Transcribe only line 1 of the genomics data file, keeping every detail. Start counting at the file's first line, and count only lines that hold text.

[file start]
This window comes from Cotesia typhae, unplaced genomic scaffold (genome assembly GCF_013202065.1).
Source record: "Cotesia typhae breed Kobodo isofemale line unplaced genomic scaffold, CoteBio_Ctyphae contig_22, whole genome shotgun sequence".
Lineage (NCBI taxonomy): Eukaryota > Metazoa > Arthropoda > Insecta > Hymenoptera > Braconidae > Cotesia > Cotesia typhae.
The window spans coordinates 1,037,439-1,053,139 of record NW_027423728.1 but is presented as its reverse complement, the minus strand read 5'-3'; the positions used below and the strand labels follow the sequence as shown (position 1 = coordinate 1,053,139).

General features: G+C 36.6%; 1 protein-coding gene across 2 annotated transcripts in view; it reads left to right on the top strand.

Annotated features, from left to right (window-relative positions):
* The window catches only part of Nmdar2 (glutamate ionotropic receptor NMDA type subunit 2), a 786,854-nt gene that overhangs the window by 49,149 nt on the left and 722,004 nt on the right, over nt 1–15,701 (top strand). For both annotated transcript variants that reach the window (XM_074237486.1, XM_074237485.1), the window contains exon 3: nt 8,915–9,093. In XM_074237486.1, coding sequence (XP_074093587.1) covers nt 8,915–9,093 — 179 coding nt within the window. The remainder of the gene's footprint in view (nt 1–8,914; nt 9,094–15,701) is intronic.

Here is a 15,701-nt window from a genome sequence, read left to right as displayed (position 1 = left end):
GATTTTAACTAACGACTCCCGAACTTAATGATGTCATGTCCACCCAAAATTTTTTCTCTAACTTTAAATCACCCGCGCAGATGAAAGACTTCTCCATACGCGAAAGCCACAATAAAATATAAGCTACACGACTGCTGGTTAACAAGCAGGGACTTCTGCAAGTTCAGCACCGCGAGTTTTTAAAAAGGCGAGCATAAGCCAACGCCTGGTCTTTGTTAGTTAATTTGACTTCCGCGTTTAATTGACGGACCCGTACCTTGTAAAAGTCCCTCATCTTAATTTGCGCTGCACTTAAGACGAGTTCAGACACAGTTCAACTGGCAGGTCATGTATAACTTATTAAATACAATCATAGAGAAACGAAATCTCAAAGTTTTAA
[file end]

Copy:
This window comes from Cotesia typhae, unplaced genomic scaffold (genome assembly GCF_013202065.1).